50 Shades of Grey: Could It Have Been a Great Script?
By Jacob Krueger
Sometimes, even a flawed script can give you tremendous insights as a writer, not only as to what makes a screenplay succeed or fail, but also about the strengths and weaknesses of your own writing.
So, as we talk about 50 Shades of Grey, we’re going to be setting aside the question of whether or not it is a good movie, whether or not you enjoyed 50 Shades of Grey or found it sexy, or even if you thought it was a reliable adaptation.
Instead, I want to look at 50 Shades of Grey and think about what could have made it a great script. And how those lessons can apply to your own writing.
Let’s start off by talking about the things that work in 50 Shades of Grey.
From my perspective, one of the things that works is Christian Grey’s very clear and strong desire. You probably noticed when watching 50 Shades of Grey (or when reading the script) that Christian, from the very beginning, pushes things a little too far. “If you were mine you wouldn’t sit down for a week,” is one of the early things he says to Anastasia. He has these combative and shocking lines that act as strong statements of who he is from the moment he appears.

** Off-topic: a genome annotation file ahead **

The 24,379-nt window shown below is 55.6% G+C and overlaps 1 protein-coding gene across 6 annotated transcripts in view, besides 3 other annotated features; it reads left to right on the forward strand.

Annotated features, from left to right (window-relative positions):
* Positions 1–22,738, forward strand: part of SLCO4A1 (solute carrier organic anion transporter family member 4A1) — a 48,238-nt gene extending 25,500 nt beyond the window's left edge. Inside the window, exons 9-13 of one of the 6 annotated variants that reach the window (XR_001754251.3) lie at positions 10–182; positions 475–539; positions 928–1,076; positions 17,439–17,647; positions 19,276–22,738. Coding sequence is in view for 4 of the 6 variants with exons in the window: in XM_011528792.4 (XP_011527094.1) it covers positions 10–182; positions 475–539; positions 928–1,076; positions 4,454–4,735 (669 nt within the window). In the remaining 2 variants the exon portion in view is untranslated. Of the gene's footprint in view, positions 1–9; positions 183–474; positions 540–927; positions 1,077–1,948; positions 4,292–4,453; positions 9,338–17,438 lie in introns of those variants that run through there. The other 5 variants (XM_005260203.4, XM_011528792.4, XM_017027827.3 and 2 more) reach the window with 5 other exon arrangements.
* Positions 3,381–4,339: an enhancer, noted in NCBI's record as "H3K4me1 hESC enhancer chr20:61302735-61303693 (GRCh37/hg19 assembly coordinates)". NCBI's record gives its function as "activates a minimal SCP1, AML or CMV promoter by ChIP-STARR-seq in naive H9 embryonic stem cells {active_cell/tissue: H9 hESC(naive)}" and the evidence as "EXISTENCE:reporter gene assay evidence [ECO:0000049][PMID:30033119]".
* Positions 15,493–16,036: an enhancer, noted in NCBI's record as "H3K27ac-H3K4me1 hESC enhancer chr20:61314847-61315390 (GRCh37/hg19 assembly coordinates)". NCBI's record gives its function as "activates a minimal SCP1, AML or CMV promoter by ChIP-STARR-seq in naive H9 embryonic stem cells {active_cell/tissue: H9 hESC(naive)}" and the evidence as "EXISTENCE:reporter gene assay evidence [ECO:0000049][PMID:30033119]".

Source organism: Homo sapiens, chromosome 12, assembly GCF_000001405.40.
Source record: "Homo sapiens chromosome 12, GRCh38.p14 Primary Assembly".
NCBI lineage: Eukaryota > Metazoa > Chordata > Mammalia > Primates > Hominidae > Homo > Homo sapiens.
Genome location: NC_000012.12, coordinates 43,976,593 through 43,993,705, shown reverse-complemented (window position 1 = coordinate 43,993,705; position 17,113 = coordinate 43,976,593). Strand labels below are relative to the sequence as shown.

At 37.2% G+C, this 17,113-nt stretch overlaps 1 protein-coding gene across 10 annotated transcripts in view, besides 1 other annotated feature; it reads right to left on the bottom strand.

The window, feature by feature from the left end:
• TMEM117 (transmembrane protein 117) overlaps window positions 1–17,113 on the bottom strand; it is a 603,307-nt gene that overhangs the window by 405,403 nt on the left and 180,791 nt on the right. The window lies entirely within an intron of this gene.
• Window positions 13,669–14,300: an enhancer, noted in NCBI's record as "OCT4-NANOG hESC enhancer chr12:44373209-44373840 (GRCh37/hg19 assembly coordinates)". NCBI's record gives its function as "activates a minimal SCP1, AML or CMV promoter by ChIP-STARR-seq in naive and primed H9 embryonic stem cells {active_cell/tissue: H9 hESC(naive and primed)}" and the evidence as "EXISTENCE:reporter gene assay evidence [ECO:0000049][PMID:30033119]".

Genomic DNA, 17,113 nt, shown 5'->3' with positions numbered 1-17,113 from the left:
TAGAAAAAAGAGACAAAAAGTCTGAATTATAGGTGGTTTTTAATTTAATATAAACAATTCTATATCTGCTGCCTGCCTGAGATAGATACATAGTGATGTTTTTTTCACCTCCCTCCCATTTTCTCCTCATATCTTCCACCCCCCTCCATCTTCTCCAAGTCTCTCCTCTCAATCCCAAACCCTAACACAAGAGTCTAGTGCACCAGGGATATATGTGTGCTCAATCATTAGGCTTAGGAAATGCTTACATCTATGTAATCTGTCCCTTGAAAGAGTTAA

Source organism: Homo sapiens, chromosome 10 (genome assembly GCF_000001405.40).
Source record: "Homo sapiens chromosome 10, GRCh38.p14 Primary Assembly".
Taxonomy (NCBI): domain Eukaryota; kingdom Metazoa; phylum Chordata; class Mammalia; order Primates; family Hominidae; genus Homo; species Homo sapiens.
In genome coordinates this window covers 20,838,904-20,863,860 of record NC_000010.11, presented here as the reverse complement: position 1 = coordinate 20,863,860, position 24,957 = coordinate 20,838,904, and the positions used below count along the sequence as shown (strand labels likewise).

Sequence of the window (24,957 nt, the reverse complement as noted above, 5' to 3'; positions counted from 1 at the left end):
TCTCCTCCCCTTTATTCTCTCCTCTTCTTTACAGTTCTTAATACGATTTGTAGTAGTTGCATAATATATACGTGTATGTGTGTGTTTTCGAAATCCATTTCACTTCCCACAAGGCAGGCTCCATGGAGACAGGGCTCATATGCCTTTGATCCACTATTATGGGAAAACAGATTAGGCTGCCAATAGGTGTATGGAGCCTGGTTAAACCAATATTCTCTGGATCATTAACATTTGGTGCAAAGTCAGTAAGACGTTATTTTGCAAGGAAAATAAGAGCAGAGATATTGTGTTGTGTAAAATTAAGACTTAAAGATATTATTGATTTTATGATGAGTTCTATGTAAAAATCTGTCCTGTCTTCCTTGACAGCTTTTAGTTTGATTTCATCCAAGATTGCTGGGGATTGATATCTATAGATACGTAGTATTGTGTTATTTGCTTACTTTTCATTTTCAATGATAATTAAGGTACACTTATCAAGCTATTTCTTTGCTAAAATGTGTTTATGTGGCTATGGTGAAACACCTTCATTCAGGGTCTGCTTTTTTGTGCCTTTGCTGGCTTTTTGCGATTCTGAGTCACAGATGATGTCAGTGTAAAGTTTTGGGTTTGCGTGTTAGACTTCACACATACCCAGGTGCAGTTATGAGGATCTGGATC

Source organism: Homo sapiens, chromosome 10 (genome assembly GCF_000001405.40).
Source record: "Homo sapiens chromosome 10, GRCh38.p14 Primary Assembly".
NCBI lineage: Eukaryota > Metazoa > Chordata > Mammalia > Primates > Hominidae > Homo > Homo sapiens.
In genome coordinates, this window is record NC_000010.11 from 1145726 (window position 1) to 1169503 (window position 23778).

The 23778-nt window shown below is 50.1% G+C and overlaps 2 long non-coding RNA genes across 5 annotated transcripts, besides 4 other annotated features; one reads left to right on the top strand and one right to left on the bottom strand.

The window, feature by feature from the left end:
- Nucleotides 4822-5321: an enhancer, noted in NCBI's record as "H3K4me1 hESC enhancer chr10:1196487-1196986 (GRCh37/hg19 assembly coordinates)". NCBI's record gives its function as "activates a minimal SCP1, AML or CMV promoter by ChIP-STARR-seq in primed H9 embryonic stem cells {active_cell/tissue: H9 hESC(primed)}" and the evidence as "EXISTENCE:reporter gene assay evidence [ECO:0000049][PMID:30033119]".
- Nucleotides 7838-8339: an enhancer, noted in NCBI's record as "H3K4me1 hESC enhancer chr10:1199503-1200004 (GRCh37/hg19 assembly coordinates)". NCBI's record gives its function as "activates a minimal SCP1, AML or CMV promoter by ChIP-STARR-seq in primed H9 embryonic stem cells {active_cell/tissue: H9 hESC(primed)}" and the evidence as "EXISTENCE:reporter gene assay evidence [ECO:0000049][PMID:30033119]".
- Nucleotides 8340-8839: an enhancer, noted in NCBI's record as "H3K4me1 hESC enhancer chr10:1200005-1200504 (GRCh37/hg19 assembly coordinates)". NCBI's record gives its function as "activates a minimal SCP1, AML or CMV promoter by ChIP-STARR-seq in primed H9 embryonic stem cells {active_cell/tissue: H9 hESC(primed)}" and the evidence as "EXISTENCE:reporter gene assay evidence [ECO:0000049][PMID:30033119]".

Whether or not you consider these lines to be good or bad or a little overwrought or a little cheesy – I know when I was in the theater, there were certainly a couple of laughs during times when the movie wasn’t consciously trying to be funny – the concept of allowing a character to introduce themselves to the audience from their purest point of view is a powerful one that can often transcend even the most problematic elements of your script.
Allow your character to come out and make a statement about their view of the world from the very beginning. And you’ll see how much easier everything else becomes.
One of the first things Christian says to Anastasia is “people have said that I have no heart.” She asks him why, and he says “because they know me well.”
These may not be the best executed lines of dialogue, but these are concepts that we can take with us. This is a man with a very clear, strong desire. His desire is to get Anastasia Steele into his BDSM room. That is his dream, that is his desire, and every single thing he does is an attempt to get it.
And to the degree that 50 Shades of Grey works, it works because of Christian Grey’s very clear desire.
But with a little more craft, 50 Shades of Grey could have been a script that did more than just survive its weaknesses. It could have been a great script.
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